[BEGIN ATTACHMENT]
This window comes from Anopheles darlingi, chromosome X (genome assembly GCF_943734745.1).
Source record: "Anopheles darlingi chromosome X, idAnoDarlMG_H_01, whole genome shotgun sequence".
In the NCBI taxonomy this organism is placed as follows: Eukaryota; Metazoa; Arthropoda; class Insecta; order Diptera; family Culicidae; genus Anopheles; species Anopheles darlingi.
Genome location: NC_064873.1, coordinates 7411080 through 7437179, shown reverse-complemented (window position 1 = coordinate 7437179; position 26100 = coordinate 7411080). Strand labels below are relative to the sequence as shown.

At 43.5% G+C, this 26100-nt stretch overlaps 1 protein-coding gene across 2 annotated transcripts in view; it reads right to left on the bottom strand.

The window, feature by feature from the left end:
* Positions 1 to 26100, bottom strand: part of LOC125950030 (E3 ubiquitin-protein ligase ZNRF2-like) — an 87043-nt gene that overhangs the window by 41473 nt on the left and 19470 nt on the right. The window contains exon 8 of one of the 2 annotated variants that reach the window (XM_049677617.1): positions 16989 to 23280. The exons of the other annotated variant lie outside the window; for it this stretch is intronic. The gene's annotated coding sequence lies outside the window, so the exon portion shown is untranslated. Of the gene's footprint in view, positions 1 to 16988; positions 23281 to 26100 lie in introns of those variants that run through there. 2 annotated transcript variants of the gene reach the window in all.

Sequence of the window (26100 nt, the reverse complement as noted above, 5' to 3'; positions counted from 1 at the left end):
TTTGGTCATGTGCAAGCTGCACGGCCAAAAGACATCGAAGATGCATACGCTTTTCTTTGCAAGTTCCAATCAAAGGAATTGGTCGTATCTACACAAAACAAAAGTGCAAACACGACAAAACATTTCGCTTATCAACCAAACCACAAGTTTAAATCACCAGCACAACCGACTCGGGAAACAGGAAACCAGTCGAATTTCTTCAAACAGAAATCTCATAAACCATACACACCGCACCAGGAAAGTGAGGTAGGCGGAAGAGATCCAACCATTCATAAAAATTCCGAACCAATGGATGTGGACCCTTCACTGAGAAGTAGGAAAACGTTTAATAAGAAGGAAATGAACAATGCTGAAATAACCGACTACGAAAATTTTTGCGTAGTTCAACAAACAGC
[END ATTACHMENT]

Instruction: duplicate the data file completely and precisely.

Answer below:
This window comes from Anopheles darlingi, chromosome X (genome assembly GCF_943734745.1).
Source record: "Anopheles darlingi chromosome X, idAnoDarlMG_H_01, whole genome shotgun sequence".
In the NCBI taxonomy this organism is placed as follows: Eukaryota; Metazoa; Arthropoda; class Insecta; order Diptera; family Culicidae; genus Anopheles; species Anopheles darlingi.
Genome location: NC_064873.1, coordinates 7411080 through 7437179, shown reverse-complemented (window position 1 = coordinate 7437179; position 26100 = coordinate 7411080). Strand labels below are relative to the sequence as shown.

At 43.5% G+C, this 26100-nt stretch overlaps 1 protein-coding gene across 2 annotated transcripts in view; it reads right to left on the bottom strand.

The window, feature by feature from the left end:
* Positions 1 to 26100, bottom strand: part of LOC125950030 (E3 ubiquitin-protein ligase ZNRF2-like) — an 87043-nt gene that overhangs the window by 41473 nt on the left and 19470 nt on the right. The window contains exon 8 of one of the 2 annotated variants that reach the window (XM_049677617.1): positions 16989 to 23280. The exons of the other annotated variant lie outside the window; for it this stretch is intronic. The gene's annotated coding sequence lies outside the window, so the exon portion shown is untranslated. Of the gene's footprint in view, positions 1 to 16988; positions 23281 to 26100 lie in introns of those variants that run through there. 2 annotated transcript variants of the gene reach the window in all.

Sequence of the window (26100 nt, the reverse complement as noted above, 5' to 3'; positions counted from 1 at the left end):
TTTGGTCATGTGCAAGCTGCACGGCCAAAAGACATCGAAGATGCATACGCTTTTCTTTGCAAGTTCCAATCAAAGGAATTGGTCGTATCTACACAAAACAAAAGTGCAAACACGACAAAACATTTCGCTTATCAACCAAACCACAAGTTTAAATCACCAGCACAACCGACTCGGGAAACAGGAAACCAGTCGAATTTCTTCAAACAGAAATCTCATAAACCATACACACCGCACCAGGAAAGTGAGGTAGGCGGAAGAGATCCAACCATTCATAAAAATTCCGAACCAATGGATGTGGACCCTTCACTGAGAAGTAGGAAAACGTTTAATAAGAAGGAAATGAACAATGCTGAAATAACCGACTACGAAAATTTTTGCGTAGTTCAACAAACAGC